Sam Neill is one of New Zealand's most successful acting exports - since 1977's Sleeping Dogs he's appeared in more than 100 screen projects, including Jurassic Park, Reilly Ace of Spies, Dead Calm, Death in Brunswick, The Dish, The Tudors, and The Piano.
He's also an unusually courteous interview subject. When we're connected, the appointed time for our phone interview having long since passed, Neill apologetically explains he'd been caught up in conversation with another journalist. "Can you give me your number," he asks, "because I've got another coming in shortly and, if we don't get finished, I'll call you back."
We don't and, true to his word, he does.
The purpose of our chat is to discuss his part in Harry, a gritty new six-part crime drama on TV3.
Set in South Auckland, it stars Oscar Kightley as Harry Anglesea, a detective with the Major Crimes Unit who's trying to solve a string of P-fuelled offences while grappling with traumatic family issues.
Neill plays Harry's boss and mentor, Detective Jim "Stocks" Stockton.
Neill says he took the role for three reasons: "The producers were persuasive; I thought we could potentially be breaking new ground for New Zealand television; and I have a longstanding friendship with Oscar but we'd never actually acted together before, so that was an important factor."
That friendship dates back to when Neill got in touch with Kightley some years ago to tell him how much he liked his work. Neill suspects the accolade was also accompanied by a case of Two Paddocks wine from his Central Otago vineyard; a good way, he chuckles, "to ingratiate yourself with people you admire".
It's not the kind of gracious gesture likely to be made by Stocks, a gruff character Neill describes as "very much an old-school cop" who he likes to imagine is divorced and "living in old man bachelor squalor in a very ill-kempt flat somewhere not terribly appealing".
The makers of Harry wanted the show to be an accurate portrayal of police procedures and of how criminals operate, with each episode peeling back another layer of NZ's methamphetamine underground. The effort to ensure authenticity included bringing in former South Auckland detective Neil "Grim" Grimstone to co-write the series with Kightley and Christopher Dudman.
"Grim's not long off the force and he was very, very good to have as a kind of a yardstick," says Neill. "If things were wrong, he'd quickly put his hand up and make sure they were corrected."
Asked if Grim had much input into the moustache Stocks sports, Neill laughs.
"I thought the moustache made him a copper of a certain age," he says. "Like the rest of his generation - military men, generally, who'd been through the war - my father wore a moustache all his life, and so I've always attached a certain amount of respect and authority to a moustache; when I see one I sit up a little straighter.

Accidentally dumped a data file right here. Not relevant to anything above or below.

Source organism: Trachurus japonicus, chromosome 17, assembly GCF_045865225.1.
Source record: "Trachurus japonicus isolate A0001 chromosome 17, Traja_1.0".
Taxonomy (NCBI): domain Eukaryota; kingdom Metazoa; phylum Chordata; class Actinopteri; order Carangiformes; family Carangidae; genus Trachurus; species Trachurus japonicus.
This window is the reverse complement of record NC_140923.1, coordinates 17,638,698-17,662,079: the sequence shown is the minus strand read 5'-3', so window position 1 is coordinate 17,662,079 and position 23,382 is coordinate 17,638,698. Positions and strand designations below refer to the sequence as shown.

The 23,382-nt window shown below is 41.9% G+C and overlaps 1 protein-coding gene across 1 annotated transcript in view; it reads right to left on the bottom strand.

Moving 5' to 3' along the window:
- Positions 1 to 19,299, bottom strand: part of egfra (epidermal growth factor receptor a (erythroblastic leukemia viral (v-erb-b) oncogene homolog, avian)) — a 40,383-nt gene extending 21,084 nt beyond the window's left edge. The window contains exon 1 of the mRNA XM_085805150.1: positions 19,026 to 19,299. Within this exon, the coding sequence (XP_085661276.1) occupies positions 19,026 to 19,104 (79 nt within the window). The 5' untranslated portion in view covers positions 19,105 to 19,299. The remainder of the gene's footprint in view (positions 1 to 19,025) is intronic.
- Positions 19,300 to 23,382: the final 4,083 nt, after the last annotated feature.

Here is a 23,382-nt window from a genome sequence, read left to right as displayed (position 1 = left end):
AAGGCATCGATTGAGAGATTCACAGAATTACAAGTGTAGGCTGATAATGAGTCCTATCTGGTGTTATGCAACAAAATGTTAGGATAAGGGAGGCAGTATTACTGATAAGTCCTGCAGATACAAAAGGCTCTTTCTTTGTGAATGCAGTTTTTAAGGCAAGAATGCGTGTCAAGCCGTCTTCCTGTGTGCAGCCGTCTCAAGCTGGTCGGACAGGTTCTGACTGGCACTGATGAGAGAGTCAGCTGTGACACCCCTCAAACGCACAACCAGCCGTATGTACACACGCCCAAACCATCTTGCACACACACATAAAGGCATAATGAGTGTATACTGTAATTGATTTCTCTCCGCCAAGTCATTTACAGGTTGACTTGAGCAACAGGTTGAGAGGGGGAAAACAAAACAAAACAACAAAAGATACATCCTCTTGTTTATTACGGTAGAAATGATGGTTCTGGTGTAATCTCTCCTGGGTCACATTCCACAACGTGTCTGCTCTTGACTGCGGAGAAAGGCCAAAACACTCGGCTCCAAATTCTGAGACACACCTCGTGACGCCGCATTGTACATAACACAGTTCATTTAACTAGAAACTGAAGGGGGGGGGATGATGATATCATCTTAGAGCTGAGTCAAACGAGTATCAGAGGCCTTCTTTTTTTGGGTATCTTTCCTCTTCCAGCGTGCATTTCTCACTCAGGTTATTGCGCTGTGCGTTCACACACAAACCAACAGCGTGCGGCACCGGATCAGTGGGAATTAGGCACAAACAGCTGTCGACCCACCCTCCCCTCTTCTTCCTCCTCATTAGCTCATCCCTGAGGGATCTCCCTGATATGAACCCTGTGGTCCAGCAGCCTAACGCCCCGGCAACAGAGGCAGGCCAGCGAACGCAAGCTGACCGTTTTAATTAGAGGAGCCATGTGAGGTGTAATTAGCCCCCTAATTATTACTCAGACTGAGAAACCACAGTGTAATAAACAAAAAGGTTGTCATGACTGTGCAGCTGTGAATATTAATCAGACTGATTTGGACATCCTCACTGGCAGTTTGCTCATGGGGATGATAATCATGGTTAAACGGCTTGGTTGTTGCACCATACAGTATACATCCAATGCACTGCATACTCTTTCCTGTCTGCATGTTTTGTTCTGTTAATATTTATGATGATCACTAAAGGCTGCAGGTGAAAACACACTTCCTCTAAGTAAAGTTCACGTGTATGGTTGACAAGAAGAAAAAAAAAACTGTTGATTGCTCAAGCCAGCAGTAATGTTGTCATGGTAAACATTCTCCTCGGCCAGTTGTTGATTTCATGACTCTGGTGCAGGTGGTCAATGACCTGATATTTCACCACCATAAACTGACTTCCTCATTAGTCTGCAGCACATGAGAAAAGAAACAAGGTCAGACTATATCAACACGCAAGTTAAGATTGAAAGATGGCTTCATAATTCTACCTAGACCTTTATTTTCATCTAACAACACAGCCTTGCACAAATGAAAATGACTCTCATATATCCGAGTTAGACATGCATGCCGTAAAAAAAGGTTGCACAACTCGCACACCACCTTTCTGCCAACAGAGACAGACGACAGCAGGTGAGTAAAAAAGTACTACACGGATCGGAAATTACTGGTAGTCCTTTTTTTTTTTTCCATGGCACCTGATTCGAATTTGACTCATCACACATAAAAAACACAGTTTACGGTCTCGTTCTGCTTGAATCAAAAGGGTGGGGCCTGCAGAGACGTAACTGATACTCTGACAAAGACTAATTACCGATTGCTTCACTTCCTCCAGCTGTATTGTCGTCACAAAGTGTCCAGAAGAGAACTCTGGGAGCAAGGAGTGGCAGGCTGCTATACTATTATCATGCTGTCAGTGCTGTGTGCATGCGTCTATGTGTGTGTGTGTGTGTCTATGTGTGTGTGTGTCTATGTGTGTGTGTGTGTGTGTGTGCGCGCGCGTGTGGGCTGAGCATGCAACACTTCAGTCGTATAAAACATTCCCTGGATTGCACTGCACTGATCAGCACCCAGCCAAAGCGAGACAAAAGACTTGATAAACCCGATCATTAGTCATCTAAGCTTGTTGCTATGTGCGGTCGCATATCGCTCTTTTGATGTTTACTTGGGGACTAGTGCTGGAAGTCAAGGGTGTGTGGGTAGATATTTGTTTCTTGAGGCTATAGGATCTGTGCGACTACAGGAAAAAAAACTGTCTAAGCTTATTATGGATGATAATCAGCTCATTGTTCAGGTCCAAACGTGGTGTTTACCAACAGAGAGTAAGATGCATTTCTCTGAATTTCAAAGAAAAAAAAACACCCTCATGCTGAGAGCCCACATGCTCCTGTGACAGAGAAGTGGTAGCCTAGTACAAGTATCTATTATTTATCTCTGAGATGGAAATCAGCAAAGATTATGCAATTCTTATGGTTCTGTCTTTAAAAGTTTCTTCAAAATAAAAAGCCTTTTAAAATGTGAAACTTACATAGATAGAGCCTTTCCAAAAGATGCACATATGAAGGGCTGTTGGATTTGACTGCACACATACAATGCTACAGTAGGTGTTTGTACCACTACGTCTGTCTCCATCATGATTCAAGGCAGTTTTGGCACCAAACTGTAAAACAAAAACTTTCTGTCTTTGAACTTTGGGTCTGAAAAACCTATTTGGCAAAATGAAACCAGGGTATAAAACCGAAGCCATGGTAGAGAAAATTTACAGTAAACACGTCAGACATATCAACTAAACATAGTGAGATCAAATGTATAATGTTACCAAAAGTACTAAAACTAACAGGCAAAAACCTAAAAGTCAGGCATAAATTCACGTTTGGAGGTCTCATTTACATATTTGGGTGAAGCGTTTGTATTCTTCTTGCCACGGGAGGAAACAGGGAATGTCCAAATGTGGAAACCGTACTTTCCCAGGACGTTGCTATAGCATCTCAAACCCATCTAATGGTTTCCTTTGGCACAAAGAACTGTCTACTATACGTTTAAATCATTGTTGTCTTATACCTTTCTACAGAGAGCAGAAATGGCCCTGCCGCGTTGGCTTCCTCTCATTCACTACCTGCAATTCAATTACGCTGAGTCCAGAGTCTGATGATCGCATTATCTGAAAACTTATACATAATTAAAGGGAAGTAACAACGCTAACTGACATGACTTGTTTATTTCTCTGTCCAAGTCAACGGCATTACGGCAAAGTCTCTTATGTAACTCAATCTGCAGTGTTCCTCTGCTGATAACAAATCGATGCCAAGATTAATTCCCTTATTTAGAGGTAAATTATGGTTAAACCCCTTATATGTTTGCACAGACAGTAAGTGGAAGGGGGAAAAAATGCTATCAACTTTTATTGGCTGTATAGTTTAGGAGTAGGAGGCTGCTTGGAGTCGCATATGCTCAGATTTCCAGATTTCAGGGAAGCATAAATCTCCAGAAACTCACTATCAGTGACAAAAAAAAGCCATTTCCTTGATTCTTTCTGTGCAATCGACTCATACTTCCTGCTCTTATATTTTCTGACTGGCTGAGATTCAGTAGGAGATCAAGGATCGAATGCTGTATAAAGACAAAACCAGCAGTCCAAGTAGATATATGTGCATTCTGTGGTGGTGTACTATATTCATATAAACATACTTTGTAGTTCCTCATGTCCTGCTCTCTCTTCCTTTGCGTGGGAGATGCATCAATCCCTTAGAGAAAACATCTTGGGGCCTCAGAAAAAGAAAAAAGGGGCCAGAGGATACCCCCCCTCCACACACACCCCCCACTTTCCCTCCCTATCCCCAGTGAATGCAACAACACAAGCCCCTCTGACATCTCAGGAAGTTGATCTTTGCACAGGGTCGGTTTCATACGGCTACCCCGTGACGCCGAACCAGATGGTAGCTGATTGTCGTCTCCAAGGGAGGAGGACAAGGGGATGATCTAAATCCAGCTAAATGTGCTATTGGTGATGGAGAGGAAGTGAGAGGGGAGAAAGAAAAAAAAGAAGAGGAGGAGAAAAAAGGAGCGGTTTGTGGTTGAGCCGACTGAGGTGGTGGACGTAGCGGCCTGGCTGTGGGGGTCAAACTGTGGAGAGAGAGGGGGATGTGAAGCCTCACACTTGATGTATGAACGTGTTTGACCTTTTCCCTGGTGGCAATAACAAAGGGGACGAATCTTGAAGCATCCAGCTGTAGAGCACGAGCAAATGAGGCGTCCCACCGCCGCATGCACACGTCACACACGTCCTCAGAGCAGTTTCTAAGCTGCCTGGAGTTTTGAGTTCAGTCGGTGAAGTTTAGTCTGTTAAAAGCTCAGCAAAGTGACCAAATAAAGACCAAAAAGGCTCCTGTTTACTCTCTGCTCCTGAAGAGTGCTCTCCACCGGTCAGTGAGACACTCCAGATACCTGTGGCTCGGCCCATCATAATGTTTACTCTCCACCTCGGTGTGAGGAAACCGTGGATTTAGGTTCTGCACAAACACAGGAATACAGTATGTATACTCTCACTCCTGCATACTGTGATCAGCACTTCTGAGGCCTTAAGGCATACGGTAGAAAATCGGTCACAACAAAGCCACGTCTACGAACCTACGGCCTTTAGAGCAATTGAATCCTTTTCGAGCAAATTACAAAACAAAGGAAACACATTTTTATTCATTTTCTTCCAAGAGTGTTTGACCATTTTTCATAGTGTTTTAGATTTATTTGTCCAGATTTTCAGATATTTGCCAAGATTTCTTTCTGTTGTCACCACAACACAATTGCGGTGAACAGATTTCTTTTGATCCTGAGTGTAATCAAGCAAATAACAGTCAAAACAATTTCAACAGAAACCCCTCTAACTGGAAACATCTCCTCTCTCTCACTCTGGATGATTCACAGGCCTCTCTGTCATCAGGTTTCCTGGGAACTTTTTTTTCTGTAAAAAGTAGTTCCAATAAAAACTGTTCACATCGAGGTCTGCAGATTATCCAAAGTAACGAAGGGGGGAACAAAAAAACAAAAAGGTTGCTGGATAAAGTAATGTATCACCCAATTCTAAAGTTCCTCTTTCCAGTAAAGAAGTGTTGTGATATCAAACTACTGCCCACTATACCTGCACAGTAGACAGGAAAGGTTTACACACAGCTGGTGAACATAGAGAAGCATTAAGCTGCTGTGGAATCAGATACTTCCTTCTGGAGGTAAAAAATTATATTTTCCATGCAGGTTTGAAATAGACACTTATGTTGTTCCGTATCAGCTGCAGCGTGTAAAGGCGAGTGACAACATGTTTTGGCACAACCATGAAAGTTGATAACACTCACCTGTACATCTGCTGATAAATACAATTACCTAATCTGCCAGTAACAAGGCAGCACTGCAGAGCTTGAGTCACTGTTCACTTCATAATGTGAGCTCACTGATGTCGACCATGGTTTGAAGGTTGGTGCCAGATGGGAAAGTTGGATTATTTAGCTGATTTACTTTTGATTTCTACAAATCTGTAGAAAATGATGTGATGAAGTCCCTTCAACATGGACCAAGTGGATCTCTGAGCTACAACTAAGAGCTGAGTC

"When the Beatles released Sgt Pepper's, suddenly moustaches were all the go again for a few years, but then for quite a while the only people who wore them were cops, the Village People and the All Blacks' forward pack. I thought, Stocks is certainly of that age and so he'd have a moustache.
"It was also convenient," Neill says. "I'd just done a film in England in which I had a beard; I just had to modify that and there was a ready-made moustache. I kept it on for the rest of the year because I used it on two or three more jobs, so the moustache had a good airing.
"After I finally shaved it off, it took me about a week to get used to my face again," he laughs. "I'd become accustomed to it and secretly rather fond of it. I'm over it now, but I was in a period of sort of mild mourning for a while."
In Harry, it's Kightley's character who's in mourning but, despite the comic performer admitting to some apprehension about his first entirely dramatic role, Neill wasn't rushing to offer his friend unsolicited acting tips.
"Oh, I would never presume to give Oscar advice about anything at all unless he asked for it," he says.
In any case, Neill subscribes to the view that comedy is much more difficult than tragedy.
"Many people can play straight but very, very few people can play comedy. What's deeply annoying," he drily notes, "is that many comedians become really good straight actors, but it never really works the other way round.
"And, of course, Oscar's got that fantastic face, which is tragic in repose and hilarious when he's amused. He really is like those two Greek masks you see that represent drama - he's got the acting duo right there."